.

'New York Times': Jay-Z Had Tougher Upbringing Than Sinatra

Sinatra's gangster image was more about 'being a wannabe, an idolator, than any actual mob affiliation'

December 13, 2010 1:08 PM ET
Jay-Z performs in Sydney, Australia, December 13, 2010.
Jay-Z performs in Sydney, Australia, December 13, 2010.
Don Arnold/WireImage

In "Empire State of Mind," Jay-Z declared that he's "the new Sinatra." And in a New York Times op-ed, writer James Kaplan argues that Jay's assertion that Sinatra had "a little tougher [upbringing] than mine" is wrong. Kaplan, author of the recent Sinatra biography The Voice, writes: "In fact, Jay-Z, who grew up with a single mother in the drug-and-bullet-riddled Marcy housing projects in Brooklyn, had a much tougher youth than Frank Sinatra, who was the only child of upward-striving, financially comfortable parents in Depression-era Hoboken, N.J."

Photos: Jay-Z and Eminem's NYC Blowout With Kanye West, Chris Martin, Drake and Nicki Minaj

The article — which was published to commemorate what would have been Sinatra's 95th birthday — further examines connections between the late singer and hip-hop. "Sinatra's unfortunate flirtations with the Mafia later on — much like the gangsta affectations of many rappers — had more to do with being a wannabe, an idolator, than any actual mob affiliation," Kaplan writes. (In his new memoir, Decoded , Jay discusses his days as a drug dealer at length.)

Yet that affectation, Kaplan argues, was far from Sinatra's greatest strength — in fact, the opposite was. Sinatra's "vulnerability is at the core of his magic," he writes. "There was an operatic intensity to Frank Sinatra's existence. ... The conflicts filter into the molecules of his music. We hear, we respond." Indeed, he writes that Eminem's "Not Afraid" is a stellar example of how the best rappers attain a similar goal, exposing "the sorrow and humanity that underlie the swagger."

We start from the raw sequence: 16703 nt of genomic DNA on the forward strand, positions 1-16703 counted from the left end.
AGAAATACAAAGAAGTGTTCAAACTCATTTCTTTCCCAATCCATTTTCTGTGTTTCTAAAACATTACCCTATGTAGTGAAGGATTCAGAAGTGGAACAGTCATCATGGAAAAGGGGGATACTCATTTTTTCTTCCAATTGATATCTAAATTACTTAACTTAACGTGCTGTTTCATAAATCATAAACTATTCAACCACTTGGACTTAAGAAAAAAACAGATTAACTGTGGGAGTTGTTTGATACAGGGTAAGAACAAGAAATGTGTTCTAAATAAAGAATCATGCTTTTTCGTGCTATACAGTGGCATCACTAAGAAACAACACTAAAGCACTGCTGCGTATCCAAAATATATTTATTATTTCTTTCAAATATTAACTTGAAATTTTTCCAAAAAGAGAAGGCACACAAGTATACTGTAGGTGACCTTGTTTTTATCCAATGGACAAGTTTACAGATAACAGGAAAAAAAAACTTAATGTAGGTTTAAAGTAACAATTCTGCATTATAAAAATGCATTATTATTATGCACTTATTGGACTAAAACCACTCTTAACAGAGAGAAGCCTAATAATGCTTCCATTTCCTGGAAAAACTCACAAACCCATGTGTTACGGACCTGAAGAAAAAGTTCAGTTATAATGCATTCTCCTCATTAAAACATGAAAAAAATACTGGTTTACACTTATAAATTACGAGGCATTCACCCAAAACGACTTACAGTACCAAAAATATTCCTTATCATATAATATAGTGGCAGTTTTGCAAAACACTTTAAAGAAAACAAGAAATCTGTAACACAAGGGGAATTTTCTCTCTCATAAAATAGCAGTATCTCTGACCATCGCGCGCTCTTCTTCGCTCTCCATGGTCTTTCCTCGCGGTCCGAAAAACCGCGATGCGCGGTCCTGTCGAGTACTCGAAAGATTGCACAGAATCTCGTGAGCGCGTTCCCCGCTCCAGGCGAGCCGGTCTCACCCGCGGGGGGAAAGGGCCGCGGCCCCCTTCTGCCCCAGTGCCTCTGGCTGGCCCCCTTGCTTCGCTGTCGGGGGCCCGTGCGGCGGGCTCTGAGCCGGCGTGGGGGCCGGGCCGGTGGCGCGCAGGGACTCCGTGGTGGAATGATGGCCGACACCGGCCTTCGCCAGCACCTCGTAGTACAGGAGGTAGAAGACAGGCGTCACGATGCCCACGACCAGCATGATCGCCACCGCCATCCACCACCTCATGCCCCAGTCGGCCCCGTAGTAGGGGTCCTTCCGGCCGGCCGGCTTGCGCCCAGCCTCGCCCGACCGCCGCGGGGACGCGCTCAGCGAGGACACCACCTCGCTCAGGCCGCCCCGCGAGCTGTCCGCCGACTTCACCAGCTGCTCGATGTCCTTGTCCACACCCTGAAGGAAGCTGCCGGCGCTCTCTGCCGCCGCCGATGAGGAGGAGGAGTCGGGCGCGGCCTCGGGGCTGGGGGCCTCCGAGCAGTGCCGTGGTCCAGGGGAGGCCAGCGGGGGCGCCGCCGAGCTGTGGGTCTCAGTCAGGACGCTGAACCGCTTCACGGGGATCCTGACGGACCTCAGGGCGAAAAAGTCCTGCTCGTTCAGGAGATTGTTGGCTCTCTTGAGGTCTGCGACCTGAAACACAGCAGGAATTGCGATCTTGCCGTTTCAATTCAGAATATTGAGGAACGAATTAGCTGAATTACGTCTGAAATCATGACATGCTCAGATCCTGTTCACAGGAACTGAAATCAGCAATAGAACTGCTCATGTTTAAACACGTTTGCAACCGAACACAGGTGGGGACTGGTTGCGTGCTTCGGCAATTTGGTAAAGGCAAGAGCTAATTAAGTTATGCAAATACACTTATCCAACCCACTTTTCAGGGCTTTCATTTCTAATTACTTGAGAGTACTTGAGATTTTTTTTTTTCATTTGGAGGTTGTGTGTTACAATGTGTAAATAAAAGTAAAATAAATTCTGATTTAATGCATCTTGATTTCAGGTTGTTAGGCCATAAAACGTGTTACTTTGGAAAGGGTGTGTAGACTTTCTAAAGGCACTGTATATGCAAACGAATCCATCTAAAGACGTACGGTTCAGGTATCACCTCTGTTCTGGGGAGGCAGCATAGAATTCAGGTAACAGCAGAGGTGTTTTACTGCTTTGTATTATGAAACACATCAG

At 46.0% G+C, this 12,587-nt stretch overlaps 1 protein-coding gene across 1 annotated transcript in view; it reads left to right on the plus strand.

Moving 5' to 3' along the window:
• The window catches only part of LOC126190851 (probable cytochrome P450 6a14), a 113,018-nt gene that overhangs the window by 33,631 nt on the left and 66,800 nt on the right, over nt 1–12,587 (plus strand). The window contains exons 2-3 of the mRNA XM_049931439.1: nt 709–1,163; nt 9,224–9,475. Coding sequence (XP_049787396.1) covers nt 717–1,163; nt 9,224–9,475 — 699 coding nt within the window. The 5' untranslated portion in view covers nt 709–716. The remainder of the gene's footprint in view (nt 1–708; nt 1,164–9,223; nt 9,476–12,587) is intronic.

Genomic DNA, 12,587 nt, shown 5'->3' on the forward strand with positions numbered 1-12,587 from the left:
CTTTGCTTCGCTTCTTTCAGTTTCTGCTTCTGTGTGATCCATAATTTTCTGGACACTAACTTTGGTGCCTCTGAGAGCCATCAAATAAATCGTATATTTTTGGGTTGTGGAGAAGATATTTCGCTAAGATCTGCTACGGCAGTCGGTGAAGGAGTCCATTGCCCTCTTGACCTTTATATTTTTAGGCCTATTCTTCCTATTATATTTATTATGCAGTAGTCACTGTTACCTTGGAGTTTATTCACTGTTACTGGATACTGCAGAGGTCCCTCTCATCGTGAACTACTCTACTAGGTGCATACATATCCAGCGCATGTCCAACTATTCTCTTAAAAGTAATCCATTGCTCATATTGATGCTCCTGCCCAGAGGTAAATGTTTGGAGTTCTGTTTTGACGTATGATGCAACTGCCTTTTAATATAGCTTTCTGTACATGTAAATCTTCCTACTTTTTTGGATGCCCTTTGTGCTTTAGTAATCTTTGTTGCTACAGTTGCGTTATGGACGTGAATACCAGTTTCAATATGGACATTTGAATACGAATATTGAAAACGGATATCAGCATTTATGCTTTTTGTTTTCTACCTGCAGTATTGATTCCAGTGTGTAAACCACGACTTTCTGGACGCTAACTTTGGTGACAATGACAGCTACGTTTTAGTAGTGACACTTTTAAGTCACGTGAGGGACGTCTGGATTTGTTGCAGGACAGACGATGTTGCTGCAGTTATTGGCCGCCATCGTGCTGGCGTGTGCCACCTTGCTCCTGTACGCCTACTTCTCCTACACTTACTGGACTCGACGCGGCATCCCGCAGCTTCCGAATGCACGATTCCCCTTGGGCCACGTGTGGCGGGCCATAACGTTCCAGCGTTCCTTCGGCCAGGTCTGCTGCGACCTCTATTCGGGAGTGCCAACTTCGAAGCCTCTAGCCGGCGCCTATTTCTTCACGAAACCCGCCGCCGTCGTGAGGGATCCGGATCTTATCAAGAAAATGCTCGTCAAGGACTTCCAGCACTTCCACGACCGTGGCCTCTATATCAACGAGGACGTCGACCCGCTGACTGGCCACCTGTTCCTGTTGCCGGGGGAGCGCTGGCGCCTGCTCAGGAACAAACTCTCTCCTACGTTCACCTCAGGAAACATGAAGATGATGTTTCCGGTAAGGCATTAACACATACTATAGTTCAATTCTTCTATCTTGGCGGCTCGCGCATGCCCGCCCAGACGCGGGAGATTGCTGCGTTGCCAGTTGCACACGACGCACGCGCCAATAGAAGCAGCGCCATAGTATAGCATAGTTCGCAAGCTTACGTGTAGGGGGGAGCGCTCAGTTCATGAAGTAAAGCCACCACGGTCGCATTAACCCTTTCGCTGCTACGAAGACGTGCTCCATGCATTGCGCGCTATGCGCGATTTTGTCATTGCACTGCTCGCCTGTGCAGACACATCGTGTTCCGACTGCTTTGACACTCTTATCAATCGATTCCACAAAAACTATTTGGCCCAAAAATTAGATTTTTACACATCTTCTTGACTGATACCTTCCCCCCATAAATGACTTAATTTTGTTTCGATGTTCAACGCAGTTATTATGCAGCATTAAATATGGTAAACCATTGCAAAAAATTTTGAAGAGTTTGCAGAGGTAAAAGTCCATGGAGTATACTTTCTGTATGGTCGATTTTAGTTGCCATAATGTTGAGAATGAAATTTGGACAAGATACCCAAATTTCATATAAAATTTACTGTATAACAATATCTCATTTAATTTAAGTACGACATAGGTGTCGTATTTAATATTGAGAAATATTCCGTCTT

Straight Outta Hoboken [New York Times]

To read the new issue of Rolling Stone online, plus the entire RS archive: Click Here

prev
Music Main Next
Around the Web
Powered By ZergNet
Daily Newsletter

Get the latest RS news in your inbox.

Sign up to receive the Rolling Stone newsletter and special offers from RS and its
marketing partners.

X

We may use your e-mail address to send you the newsletter and offers that may interest you, on behalf of Rolling Stone and its partners. For more information please read our Privacy Policy.

Song Stories

“Bird on a Wire”

Leonard Cohen | 1969

While living on the Greek island of Hydra, Cohen was battling a lingering depression when his girlfriend handed him a guitar and suggested he play something. After spotting a bird on a telephone wire, Cohen wrote this prayer-like song of guilt. First recorded by Judy Collins, it would be performed numerous times by artists incuding Johnny Cash, Joe Cocker and Rita Coolidge. "I'm always knocked out when I hear my songs covered or used in some situation," Cohen told Rolling Stone. "I've never gotten over the fact that people out there like my music."

More Song Stories entries »
 
www.expandtheroom.com